As a part of this city-wide exhibition the Durham Miners’ Association proudly hosts three art installations at Miners’ Hall which reflect on situations in Zimbabwe, Nigeria and South Asia and which explore issues of human rights and migration in relation to climate change. Dave Hopper the General Secretary of Durham Miners’ Association says, “We want to be able to reflect our concerns with pressing humanitarian issues and conflicts of our time across the world, and the exhibition is a part of that.”
In 2005, for the 10th anniversary of the executions of Nigerian writer and campaigner Ken Saro-Wiwa and his 8 colleagues, Platform commissioned a half-hour film on the devastating impacts of big oil in Nigeria, specially Shell. The film honours Saro-Wiwa’s struggle to get justice for Ogoniland and Niger Delta communities impacted by Shell’s legacies of oil pollution.
To commemorate 20 years after his murder, Platform re-present this film alternating with a new short film including interviews of international artist Sokari Douglas Camp CBE and Ogoni campaigner Celestine AkpoBari, updating the campaign for justice that still continues.
“Once again we are reminded that the violent geographies produced by oil production are made possible through trillions in state subsidies. Ken Saro-Wiwa’s death must be remembered.” Dr Andrew Baldwin, Geography Dept, Durham University.
Stop-motion animation techniques are used to layer painting over documentary sequences by film-maker Nigel Hulett that investigate climate change in Zimbabwe, attempting to piece together the Zimbabwe that Tracey feels is falling apart. The animations converse with each other on screens of redundant analogue televisions discarded by the consumerism that fuels climate change.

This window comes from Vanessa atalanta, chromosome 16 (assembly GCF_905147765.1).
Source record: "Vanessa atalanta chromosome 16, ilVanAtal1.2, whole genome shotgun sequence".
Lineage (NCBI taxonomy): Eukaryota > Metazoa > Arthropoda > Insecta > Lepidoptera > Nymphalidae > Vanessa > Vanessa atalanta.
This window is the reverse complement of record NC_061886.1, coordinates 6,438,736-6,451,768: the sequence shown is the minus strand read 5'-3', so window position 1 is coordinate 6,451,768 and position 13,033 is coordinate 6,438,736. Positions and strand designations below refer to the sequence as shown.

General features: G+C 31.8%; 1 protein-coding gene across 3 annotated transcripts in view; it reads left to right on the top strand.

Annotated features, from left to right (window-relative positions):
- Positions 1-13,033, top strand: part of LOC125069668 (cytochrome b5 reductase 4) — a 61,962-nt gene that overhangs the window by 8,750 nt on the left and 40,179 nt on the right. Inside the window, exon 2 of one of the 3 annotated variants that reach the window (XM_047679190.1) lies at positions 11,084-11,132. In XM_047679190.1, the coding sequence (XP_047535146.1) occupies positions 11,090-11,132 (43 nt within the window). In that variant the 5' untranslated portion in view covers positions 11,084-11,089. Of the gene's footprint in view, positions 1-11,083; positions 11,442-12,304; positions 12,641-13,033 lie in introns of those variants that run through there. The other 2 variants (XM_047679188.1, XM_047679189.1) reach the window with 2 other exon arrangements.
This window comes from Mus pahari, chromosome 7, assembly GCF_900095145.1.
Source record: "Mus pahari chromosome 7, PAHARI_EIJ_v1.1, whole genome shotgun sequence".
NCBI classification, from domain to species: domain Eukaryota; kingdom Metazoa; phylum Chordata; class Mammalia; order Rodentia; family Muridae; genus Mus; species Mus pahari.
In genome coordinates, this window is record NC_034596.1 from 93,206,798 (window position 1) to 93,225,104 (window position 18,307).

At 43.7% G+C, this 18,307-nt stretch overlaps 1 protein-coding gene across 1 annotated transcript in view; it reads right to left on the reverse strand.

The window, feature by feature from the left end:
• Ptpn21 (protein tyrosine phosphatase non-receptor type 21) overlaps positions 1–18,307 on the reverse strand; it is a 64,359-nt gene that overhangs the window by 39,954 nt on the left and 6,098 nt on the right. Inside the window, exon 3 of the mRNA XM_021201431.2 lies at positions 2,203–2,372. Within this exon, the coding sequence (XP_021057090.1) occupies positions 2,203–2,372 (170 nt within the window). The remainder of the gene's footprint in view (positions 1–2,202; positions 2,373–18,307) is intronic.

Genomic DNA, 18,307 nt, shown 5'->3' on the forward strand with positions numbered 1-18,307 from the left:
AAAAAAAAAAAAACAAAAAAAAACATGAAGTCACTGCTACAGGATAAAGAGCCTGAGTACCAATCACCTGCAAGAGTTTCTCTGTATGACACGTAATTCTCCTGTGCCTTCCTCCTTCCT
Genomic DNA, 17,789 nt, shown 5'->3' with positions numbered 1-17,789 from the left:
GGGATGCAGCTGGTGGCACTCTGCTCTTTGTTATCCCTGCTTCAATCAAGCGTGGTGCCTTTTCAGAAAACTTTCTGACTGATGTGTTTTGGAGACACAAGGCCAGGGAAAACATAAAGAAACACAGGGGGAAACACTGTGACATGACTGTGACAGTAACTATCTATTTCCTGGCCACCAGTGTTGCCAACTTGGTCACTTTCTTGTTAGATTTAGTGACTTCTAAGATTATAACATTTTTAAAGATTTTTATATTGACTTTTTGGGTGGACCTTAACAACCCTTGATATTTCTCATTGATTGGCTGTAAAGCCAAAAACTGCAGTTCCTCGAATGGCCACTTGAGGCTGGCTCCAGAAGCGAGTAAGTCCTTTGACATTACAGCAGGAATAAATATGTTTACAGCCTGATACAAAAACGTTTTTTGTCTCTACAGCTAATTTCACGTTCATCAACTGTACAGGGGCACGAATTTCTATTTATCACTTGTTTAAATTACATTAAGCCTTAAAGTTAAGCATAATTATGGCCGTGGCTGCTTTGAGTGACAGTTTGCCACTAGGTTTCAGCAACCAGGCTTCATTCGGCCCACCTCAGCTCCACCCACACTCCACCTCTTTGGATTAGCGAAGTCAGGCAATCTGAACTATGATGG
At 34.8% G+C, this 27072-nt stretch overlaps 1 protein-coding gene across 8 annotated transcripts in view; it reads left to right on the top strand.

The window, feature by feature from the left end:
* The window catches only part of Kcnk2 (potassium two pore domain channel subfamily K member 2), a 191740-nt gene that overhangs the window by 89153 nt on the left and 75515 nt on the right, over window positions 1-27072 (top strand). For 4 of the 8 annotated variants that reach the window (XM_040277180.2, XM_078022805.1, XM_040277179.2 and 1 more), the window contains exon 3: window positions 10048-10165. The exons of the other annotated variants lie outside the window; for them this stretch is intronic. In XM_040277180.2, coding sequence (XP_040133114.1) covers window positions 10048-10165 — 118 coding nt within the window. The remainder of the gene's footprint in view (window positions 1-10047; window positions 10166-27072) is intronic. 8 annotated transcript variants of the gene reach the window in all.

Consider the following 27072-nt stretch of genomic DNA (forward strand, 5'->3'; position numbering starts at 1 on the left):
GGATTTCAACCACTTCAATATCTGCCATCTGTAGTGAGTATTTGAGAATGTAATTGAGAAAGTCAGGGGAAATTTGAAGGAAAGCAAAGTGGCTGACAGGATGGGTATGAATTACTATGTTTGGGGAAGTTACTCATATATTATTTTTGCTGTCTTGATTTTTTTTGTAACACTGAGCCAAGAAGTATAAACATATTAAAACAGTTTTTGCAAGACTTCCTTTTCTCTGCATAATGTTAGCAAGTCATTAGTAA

The Level dramatises verbatim dialogue from interviews conducted in acutely affected parts of the world by the UK Climate Change and Migration Coalition. By presenting the testimonies in English using universal characters intercut with imagery of global flooding, Mazaher develops an affective intensity and suggests that this can happen to any one of us. Watch the following extract from this art-work:
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Presented as a part of the city-wide Footprint Modulation exhibition by Metaceptive Projects and Media, in partnership with the international conference ‘Human Migration and the Environment: Futures, Politics and Invention’ at Durham University 28th June – 1st July 2015 www.durhamconference.eu